Clear expectations for exported product, with more to come on the domestic market.
India’s current track and trace regulations pertain to products manufactured in India that will be exported to other markets. In June 2015 a draft proposal for domestic drugs was published, but no timelines have been established for the adoption of that set of serialization, labeling, and reporting regulations.
Barcoding and Serialization, Aggregation, and Reporting Highlights for Exported Products
Barcoding and Serialization: Uniquely serialize drug products at the tertiary (case), secondary (saleable unit), and mono-carton packaging levels. Barcoding and serialization requirements generally follow global GS1 standards while each packaging level requires that slightly different data be captured. For example, at the secondary pack level, the GTIN, batch number, expiration date and serial number must be captured and encoded in a 2D data matrix or at GS1-128 linear barcode.
Primary-level serialization – or serializing below the “each” level - is currently optional but is expected to become a firm requirement in the future. When it does, it will present a new set of challenges for pharmaceutical companies who will need to serialize, for instance, all of the blister cards within a saleable unit. This will likely raise issues around how packaging is done, what materials are used, where the 2D barcodes will be placed, and more.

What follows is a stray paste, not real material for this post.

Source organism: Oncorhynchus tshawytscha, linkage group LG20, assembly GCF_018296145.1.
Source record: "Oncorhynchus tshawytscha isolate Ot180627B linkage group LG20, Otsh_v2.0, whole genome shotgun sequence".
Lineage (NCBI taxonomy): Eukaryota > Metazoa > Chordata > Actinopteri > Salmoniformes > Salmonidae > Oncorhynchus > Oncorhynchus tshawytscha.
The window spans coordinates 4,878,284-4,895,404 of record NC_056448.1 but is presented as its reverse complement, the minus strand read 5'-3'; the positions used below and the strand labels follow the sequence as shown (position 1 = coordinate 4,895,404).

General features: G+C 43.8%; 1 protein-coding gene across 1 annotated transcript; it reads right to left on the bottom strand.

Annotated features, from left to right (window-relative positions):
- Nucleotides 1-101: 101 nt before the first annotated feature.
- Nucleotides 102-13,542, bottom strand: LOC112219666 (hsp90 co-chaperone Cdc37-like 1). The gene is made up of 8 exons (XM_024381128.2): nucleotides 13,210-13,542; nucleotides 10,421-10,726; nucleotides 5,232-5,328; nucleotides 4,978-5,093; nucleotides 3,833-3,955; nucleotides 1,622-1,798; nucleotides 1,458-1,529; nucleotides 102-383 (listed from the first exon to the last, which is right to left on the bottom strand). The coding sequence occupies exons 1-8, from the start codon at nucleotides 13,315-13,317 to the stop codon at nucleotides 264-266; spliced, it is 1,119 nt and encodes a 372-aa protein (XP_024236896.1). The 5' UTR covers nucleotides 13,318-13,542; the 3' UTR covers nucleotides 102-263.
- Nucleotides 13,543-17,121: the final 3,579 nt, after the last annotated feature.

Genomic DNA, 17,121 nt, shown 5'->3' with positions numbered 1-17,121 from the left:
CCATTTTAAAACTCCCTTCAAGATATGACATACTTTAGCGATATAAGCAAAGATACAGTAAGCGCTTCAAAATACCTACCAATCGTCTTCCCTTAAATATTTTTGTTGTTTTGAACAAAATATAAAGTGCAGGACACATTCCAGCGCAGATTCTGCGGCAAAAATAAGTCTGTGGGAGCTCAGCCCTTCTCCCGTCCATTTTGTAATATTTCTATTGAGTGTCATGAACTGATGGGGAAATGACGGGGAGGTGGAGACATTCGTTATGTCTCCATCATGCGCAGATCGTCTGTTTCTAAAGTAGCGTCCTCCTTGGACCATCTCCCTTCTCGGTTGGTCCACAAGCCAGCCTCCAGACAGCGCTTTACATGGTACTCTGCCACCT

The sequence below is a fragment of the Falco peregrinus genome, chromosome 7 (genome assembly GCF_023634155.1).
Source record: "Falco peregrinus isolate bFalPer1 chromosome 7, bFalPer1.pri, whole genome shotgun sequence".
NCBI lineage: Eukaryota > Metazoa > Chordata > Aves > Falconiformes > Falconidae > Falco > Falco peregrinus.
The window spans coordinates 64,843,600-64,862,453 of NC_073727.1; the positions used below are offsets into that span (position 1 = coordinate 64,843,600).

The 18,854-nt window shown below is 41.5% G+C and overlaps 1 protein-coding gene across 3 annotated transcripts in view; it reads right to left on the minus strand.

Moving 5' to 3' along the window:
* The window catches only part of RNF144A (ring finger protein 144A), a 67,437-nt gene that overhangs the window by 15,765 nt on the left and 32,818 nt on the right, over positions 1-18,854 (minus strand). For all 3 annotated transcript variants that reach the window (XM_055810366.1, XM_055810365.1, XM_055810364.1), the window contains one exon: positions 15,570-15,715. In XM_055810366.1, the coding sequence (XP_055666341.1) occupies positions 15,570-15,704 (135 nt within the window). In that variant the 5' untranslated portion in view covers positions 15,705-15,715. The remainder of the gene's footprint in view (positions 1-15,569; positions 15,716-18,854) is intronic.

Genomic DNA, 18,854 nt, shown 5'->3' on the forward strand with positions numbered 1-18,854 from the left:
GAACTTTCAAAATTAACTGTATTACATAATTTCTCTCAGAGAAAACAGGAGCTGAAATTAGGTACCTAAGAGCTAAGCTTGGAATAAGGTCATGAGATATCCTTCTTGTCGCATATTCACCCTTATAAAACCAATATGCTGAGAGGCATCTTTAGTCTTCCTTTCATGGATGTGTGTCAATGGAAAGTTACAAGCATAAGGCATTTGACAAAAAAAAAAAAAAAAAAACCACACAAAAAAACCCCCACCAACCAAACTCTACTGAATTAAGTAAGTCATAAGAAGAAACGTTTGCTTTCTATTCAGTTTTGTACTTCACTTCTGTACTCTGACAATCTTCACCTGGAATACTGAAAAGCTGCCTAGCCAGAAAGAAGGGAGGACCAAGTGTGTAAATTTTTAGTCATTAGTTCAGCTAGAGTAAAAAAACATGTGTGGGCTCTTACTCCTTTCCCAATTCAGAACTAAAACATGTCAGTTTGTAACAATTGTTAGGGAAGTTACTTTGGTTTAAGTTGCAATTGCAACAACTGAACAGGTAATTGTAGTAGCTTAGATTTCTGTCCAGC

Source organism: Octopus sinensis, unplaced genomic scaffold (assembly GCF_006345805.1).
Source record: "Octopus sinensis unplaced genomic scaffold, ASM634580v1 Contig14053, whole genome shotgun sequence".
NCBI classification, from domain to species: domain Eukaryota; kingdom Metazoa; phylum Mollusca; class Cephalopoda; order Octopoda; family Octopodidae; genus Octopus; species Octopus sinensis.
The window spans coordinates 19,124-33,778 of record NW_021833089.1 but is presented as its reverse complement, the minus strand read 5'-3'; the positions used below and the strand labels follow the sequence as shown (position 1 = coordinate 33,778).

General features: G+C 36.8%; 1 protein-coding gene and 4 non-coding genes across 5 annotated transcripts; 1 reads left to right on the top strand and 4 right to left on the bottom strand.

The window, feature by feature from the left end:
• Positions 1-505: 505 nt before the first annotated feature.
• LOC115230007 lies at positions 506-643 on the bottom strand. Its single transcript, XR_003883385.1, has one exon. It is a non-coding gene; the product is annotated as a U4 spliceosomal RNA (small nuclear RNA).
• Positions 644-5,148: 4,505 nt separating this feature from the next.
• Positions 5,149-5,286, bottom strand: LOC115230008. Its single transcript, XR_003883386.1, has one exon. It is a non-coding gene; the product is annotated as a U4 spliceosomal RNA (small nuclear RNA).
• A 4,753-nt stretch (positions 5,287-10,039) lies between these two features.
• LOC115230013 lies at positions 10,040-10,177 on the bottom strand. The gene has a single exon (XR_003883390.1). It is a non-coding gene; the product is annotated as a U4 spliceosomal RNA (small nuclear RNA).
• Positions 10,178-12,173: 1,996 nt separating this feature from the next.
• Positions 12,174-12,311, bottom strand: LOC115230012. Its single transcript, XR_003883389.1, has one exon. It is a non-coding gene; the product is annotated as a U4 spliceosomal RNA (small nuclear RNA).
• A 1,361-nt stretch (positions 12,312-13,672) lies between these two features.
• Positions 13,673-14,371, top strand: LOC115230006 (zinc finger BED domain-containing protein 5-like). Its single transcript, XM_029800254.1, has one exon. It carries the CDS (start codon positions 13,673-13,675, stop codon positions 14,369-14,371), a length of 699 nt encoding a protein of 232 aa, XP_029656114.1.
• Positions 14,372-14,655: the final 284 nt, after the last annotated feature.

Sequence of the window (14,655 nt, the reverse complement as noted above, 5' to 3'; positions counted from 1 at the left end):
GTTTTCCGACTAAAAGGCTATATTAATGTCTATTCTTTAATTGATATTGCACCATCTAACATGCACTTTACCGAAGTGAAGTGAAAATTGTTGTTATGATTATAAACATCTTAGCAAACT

Aggregation: Pharmaceutical companies must create aggregation relationships across all packaging hierarchies – including tertiary, secondary, and primary (if so encoded) - and maintain those relationships.
Reporting: India requires reporting on several events including product master data, batch pre-production and production/packaging actions. The pre-production notification alerts the DAVA portal of the intent to produce a batch and includes product code, lot number, and additional details.
When products are manufactured and packaged, product details, serialized identity across all required pack levels, and aggregation information must be captured and configured into XML reports which are then submitted to the India Drug Authentication and Verification Application (DAVA) portal.
Exemptions: The India Directorate General of Foreign Trade (DGFT) regulations on exported products do include an exemption that allows pharmaceutical companies to instead follow the serialization laws for their export market, if they exist. However, companies must still notify India about the products they are producing, to what market they are going, and to what other law you are complying that is prompting the exemption from the DGFT law.
A proven, purpose-built solution.
Six of the top 10 pharmaceutical companies in India rely on TraceLink for their export business. TraceLink provides a complete end-to-end India compliance solution for pharmaceutical companies and CMOs to meet the India compliance requirements for exported product. Master data management, serialization management, serialized operations management and compliance reporting modules are available on the cloud platform to support your business and your supply network. The India Compliance module is purpose-built for DAVA compliance. India Compliance delivers complete compliance data management, DAVA report generation and exception management, helping companies to reduce the time, cost, and risk associated with achieving compliance in India.